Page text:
Columns & Blogs

Lindsey: Colony Theatre in Raleigh will be missed

I am going to spend the next several column inches mourning the upcoming loss of one of my favorite theaters in Raleigh – and, basically, why its closing is such a blow to the Triangle film and movie-going community.

December marks the final month the Colony Theatre will be in business, and I think it’s messed up. Ambassador Entertainment, which owns the two-auditorium theater along with the Mission Valley and Six Forks Station multiplexes, announced in October that the chain will devote more time and money toward renovating and improving the Rialto, its other Raleigh art-house theater.

One of the reasons I moved down here 11 years ago was that this region was heavily populated with art-house theaters, more than any other region in the state. But, over the years, they’ve been slowly dwindling.

In 2012, the Galaxy Cinema in Cary was shut down (and later torn down) to make way for a Harris Teeter. The Galaxy, which had six screens and usually played independent, foreign and Bollywood films, was the Triangle’s most eclectic art-house theater. Before that, over in Chapel Hill, local theater owners Bruce and Mary Jo Stone ran a trio of art-house theaters – the Chelsea, the Varsity and the Carolina. Now, the Stones only run the Chelsea. The Carolina was the first to shut down in 2005, with the Varsity following four years later. (The Varsity reopened later that year as a second-run movie house.)

When the Varsity closed, Stone blamed it not on raises in rent or major companies coming in to steamroll the little guy, but simply because it’s difficult to keep a movie theater running in these ever-changing times. “(Specialty distributors) still in business prefer to withhold their prestige product until the fall winter awards season,” Stone wrote in a statement. “When an indy film suddenly gains traction and becomes successful with a wider audience (or ‘crosses over’), the distributors quickly book these films into multiplexes everywhere, thereby undercutting the business being done at the specialty theaters.”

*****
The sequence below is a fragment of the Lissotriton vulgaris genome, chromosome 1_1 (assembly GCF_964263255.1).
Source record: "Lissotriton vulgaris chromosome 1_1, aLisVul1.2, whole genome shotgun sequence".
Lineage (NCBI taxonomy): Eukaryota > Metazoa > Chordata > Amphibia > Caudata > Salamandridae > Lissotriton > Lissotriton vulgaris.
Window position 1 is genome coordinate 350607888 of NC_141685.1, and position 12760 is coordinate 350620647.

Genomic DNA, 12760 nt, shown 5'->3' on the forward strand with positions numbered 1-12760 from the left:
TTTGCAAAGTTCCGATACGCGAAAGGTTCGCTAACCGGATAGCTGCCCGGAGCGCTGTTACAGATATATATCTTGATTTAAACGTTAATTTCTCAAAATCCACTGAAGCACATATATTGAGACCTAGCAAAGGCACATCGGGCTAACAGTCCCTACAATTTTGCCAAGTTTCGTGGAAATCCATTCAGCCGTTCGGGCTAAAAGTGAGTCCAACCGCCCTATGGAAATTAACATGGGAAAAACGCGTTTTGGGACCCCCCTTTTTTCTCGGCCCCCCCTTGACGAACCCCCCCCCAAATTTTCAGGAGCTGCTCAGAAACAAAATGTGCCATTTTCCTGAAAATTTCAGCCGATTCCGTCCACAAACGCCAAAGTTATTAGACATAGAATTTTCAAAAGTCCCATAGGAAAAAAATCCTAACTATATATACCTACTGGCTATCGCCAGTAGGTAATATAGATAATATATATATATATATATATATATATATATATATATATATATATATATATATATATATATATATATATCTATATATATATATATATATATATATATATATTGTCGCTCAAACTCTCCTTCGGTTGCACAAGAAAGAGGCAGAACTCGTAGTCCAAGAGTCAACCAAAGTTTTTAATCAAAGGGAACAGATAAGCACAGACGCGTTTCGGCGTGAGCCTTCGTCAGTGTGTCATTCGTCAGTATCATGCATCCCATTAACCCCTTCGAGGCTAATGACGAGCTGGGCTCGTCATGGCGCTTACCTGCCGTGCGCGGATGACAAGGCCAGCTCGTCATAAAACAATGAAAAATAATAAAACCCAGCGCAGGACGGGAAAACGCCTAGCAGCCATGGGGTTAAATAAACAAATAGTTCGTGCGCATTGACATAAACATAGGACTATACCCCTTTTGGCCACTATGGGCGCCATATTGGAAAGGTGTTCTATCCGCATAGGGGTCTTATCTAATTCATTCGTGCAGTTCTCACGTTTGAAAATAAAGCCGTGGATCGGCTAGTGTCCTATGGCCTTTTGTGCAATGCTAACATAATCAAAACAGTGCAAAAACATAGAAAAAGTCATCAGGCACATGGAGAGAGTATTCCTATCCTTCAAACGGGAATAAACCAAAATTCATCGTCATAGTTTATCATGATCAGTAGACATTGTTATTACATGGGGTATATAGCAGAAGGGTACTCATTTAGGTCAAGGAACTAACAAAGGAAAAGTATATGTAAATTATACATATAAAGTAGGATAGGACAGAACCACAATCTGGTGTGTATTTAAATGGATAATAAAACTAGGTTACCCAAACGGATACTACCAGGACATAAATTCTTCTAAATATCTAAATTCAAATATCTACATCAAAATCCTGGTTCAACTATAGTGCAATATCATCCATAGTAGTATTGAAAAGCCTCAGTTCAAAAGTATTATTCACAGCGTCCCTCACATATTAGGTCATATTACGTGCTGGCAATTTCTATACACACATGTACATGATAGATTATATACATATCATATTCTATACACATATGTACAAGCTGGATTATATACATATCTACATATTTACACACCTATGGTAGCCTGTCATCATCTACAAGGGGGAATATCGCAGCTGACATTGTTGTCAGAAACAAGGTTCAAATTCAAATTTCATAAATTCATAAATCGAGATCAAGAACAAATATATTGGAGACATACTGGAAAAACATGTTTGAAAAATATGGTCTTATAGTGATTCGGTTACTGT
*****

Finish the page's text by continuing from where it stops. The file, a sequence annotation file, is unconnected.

Keep in mind that Stone wrote this in 2009, when it was only multiplexes he had to worry about. He probably didn’t foresee a time when distributors would stop placing films in theaters altogether and take them to video-on-demand services like Amazon and iTunes, where people can view them on their TVs, laptops or smartphones.

But it’s not just seeing first-run films on the big screen that gets lost when these theaters disappear. One of the great things about independently run theaters like the Colony is that they also serve as revival and repertory houses. The Colony had monthly movie nights like “Cool Classics at the Colony,” where popular popcorn flicks from the ’80s and ’90s were screened for nostalgic moviegoers, and “Cinema Overdrive,” where cult-film enthusiasts convened to see some truly weird/strange cinematic oddities.

But once the Colony closes the doors, those events will be no more. Sure, Colony audiences can head over to the Rialto for an art-house fix. And revival heads could flock to the Carolina Theatre in Durham, which has a bevy of monthly, retro-movie nights. But it’s still unfortunate that another long-running theater has to say goodbye. Since opening in 1989, the Colony was more than another theater where you could catch the latest prestige flick. It was a clubhouse for cinephiles, a spot where all film lovers could go to watch films, discuss films and just feel welcome. Man, I’m gonna miss that.